Striving for better building performance
The 2016 Olympic Games and the ultimate in performance aimed for by the athletes prompts Paul Wightman of Albion Valves to apply the same philosophy to buildings and their services.
In any Olympic year high performance is the headline that prevails. This month in Rio de Janeiro, athletes are pushing themselves to their physical limits and peak performance in hope of striking gold —and all in environments designed and built specifically and precisely for purpose.
Likewise, impeccable building design with empathy for purpose and where all systems work seamlessly together to deliver sustained high performance is when building designers strike gold.
Like any great athlete being put though their paces, the foundations of a high-performing building are constructed on good design, endless fine-tuning and rigorous testing of the integral systems.
Good building design is not just about functionality, aesthetics and urban planning — it is also about social responsibility and should aim to reduce the environmental impact of the built environment on the population, be efficient in its use of energy and tackle challenges relating to health, comfort and well-being of people.
To boost the energy efficiency and comfort credentials of a building, the complete physiology of the structure, fittings and all its systems working in accord must be considered. If one system is compromised and if one cog is out of place the entire building can go out of kilter.
To achieve this gold standard, balance and control is key. Each system — including heating, lighting, ventilation and air conditioning — should have empathy with the others to create one complete smooth-running unit.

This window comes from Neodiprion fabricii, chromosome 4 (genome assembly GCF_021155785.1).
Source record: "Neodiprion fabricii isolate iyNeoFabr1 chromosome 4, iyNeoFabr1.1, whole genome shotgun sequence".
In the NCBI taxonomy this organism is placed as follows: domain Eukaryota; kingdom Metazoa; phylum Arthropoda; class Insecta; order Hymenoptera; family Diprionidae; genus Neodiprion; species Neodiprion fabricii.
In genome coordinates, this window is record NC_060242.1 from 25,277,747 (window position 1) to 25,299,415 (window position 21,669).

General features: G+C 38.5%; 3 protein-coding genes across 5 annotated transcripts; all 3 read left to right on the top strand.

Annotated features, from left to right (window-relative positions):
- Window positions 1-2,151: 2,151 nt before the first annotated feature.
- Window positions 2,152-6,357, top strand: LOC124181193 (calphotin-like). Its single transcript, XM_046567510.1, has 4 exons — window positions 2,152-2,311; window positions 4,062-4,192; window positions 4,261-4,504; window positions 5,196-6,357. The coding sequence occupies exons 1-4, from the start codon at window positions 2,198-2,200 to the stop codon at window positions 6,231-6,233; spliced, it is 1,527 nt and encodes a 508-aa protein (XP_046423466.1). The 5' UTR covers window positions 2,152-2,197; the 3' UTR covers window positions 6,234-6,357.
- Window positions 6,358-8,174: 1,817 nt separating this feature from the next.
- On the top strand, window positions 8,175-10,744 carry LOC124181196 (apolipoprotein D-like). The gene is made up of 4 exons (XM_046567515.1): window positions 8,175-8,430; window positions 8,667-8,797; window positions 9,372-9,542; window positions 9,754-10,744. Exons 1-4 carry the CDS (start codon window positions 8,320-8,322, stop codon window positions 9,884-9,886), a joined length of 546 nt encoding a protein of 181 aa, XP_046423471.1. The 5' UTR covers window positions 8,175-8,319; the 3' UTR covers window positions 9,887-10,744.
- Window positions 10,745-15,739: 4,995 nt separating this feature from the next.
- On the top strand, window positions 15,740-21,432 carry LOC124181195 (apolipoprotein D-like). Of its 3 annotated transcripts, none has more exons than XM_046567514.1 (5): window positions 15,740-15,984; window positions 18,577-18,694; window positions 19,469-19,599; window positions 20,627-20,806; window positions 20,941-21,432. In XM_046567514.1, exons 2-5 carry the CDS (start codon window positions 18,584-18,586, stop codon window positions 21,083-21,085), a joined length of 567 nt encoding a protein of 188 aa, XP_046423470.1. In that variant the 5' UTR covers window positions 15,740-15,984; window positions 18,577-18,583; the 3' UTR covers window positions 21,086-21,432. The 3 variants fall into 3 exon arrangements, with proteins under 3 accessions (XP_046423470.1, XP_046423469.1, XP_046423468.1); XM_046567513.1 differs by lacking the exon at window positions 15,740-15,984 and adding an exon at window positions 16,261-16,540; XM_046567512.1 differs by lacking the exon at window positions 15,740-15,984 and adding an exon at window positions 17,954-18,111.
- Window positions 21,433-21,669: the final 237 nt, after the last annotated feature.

Glaring lights and screens can impact temperature, and building occupancy is often radically different to design specification — resulting in more people generating more heat and using more electrical devices.
This improper allowance for natural heat sources such as solar gain and powered devices ultimately places additional pressure on cooling systems not designed to cope with the load.
Similarly, an open window can impact the quality of air and upset temperature control. The immediate effect of an open door is hot air rising and increasing cooling loads on upper floors and overheating.
Draughts from over-zealous airflow is major cause of discomfort in buildings, especially offices. Although the temperature may be correct, the ‘wind-chill’ factor can be unpleasant. Self-closing door hinges designed in at the start of the build can eliminate these issues from the outset.
As a leading valve supplier, Albion suggests that the specification of equipment can help enable systems to ‘empathise’ and compensate for inefficiencies that occur in other systems that may negatively impact in the overall running of a building.
For example in a wet heating system, mixing valves provide the ability to regulate the temperature of the heating pipes in a climate by controlling the flow of hot water from the central supply system to the local heating zone.